Wednesday, June 11, 2014

Jacked-Up Honey Face Wash



I realize that many people out there have already talked about washing your face with honey: Lauren, Kate, and Leslie are the ones that introduced me to the idea. If you haven't read what these ladies have to say about it, you may wonder why anyone would want to spread that sticky stuff all over your face. Well, here's why:
  • Since honey has antibacterial and antimicrobial properties, it helps fight bacteria that may be contributing to acne. That little fact alone was enough to convince me to try it initially.
  • Honey also is a humectant, which means it gently moisturizes.
  • Since it's gentle, even those with sensitive skin, rashes, or eczema benefit from honey.
  • It's great for all skin types and once you rinse it off, you have a "glow" to your face you didn't have before.
  • It can help scar tissue.
  • PS: It does remove dirt and oil!
Pretty impressive, right?

Although quality matters, you can still get some pretty impressive results with the low-brow stuff.

Honey ranges wildly in price and quality anywhere from the little honey bears at your average grocery store to manuka honey. I'd encourage you to at least spend a little extra to get raw and/or organic because it will last you quite a while and the cost over time is fairly low.

All the tutorials I've seen so far use plain honey, but I wanted to add another level of customization for different skin types.


If you want to try it plain, here's what you do:
  1. Spread up to 1 teaspoon over your dry face, massaging it in with your fingers. A very grainy honey may not be ideal unless you don't mind the extra friction. As your skin warms the honey, it will get easier to spread.
  2. Either let it sit for 30 minutes or more (more time to get those benefits to your skin), or rinse it off immediately with warm water.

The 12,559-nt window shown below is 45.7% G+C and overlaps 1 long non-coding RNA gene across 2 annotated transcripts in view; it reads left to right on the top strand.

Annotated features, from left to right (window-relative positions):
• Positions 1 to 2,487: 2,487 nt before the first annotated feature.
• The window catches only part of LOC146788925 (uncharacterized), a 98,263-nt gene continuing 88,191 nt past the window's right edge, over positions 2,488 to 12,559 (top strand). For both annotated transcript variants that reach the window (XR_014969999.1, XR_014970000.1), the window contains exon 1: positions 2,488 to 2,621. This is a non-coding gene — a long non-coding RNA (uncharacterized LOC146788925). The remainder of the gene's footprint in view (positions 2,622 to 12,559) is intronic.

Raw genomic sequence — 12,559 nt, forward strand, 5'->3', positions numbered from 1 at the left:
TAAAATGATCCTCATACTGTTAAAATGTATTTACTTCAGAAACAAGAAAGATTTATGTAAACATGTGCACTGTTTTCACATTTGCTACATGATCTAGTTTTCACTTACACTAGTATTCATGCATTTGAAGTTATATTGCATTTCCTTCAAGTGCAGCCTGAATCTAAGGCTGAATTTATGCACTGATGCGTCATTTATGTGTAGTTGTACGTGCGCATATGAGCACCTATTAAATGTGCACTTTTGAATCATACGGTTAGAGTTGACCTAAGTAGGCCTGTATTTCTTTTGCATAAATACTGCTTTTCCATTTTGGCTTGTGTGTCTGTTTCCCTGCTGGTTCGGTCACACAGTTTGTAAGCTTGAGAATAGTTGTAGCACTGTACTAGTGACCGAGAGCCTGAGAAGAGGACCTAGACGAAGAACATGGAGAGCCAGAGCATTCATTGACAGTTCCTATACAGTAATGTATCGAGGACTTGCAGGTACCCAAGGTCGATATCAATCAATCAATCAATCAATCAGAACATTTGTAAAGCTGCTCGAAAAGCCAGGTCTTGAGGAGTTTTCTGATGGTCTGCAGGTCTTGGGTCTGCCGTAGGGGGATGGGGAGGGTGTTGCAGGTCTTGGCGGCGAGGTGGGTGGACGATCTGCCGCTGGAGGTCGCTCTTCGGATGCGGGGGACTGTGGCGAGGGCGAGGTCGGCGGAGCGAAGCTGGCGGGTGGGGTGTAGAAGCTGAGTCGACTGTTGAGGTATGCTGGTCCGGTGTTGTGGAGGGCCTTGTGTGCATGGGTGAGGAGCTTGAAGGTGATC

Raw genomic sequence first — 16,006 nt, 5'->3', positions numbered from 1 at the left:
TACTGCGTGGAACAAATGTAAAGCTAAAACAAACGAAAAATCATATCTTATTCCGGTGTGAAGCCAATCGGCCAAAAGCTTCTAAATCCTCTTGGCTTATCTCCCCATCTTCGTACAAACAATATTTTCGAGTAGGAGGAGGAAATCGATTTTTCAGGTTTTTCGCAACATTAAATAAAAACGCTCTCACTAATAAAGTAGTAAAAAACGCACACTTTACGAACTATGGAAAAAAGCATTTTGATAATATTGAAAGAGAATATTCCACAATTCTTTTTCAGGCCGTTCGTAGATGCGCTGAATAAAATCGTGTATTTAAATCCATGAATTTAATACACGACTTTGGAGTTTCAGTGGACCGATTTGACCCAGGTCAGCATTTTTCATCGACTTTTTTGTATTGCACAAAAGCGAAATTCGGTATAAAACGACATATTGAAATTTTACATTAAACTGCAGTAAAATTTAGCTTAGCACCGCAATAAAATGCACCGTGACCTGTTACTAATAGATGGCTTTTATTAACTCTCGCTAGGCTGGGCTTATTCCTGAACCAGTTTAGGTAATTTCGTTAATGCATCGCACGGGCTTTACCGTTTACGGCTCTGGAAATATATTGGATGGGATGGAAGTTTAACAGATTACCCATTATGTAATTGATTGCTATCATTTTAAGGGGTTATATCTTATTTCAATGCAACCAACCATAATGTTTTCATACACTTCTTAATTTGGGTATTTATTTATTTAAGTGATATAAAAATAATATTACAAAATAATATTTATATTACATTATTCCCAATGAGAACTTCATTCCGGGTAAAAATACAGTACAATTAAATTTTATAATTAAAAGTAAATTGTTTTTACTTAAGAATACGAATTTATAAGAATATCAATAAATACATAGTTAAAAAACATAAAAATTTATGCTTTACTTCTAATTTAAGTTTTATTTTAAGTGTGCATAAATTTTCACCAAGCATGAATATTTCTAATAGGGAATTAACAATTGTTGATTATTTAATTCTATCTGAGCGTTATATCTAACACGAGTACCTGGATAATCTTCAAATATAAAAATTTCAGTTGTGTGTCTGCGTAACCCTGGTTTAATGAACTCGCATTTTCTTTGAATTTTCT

3. Pat dry with a towel.
  4. If some stickiness remains, just give it another splash of water.
I keep a little jar of honey in the bathroom and always wash my face this way in the morning.

I kept this tutorial simple by using stirred honey, so if you want to use a honey that's truly "creamed honey," you can follow this tutorial, but you'll need to buy a small amount of creamed honey to begin with.


Adding one or two special ingredients to the honey allows you to benefit your skin type even more:

Normal, aging, or sun-damaged skin: carrot seed essential oil + rosehip seed oil

Acne or scarred skin: helichrysum essential oil + rosehip seed oil* OR tamanu** oil

Normal skin: lavender essential oil + jojoba oil

Acne-prone skin: neem oil**

Aging or damaged skin: macadamia nut oil infused with chamomile or macadamia nut oil and chamomile essential oil

*Rosehip seed oil may exacerbate acne, so if your acne gets worse, you should switch to tamanu or neem oil.

**Although tamanu and neem oils are strong-smelling and may be hard to get used to, their benefits far outweigh the smell so please don't dismiss them! :)

If you usually have normal skin with the occasional breakout, I'd mix up a full batch of the face wash using the formula for normal skin. When you break out, you can mix up a dollop of plain honey with a few drops of neem or tamanu oil in your palm and use that until the breakout passes, then go back to using the formula for normal skin.




Jacked-Up Honey Face Wash
Yield: 1/2 cup


1/2 cup honey (raw and/or organic is best)
1 teaspoon base oil (such as rosehip seed or tamanu)
5-10 drops essential oil, optional (depending on your skin needs)

In a bowl, combine all ingredients with a spoon until thoroughly combined and honey lightens in color and becomes creamy in consistency.

Store in a tightly covered container at room temperature. If you're using essential oils, a glass container is best.

To use:
  1. Spread up to 1 teaspoon over your dry face, massaging it in with your fingers. A very grainy honey may not be ideal unless you don't mind the extra friction. As your skin warms the honey, it will get easier to spread.
  2. Either let it sit for an extended period of time (I usually aim for 30 minutes), or rinse it off immediately with warm water.
  3. Pat dry with a towel.
  4. If some stickiness remains, just give it another splash of water.
NOTE: If you simply stir the honey to combine the ingredients, some of the creaminess will go away over time, but it will still be thicker than your original honey. You can always give it another quick stir every so often if you want!

Disclosure of Material Connection: Some of the links in the post above are “affiliate links.” This means if you click on the link and purchase the item, I will receive an affiliate commission. Regardless, I only recommend products or services I use personally and believe will add value to my readers. I am disclosing this in accordance with the Federal Trade Commission’s 16 CFR, Part 255: “Guides Concerning the Use of Endorsements and Testimonials in Advertising.” 

2 comments :

  1. Love this and I have all of the ingredients in my kitchen! Trying tonight.

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    Replies
    1. That's great Lisa! I hope you love it as much as I do!

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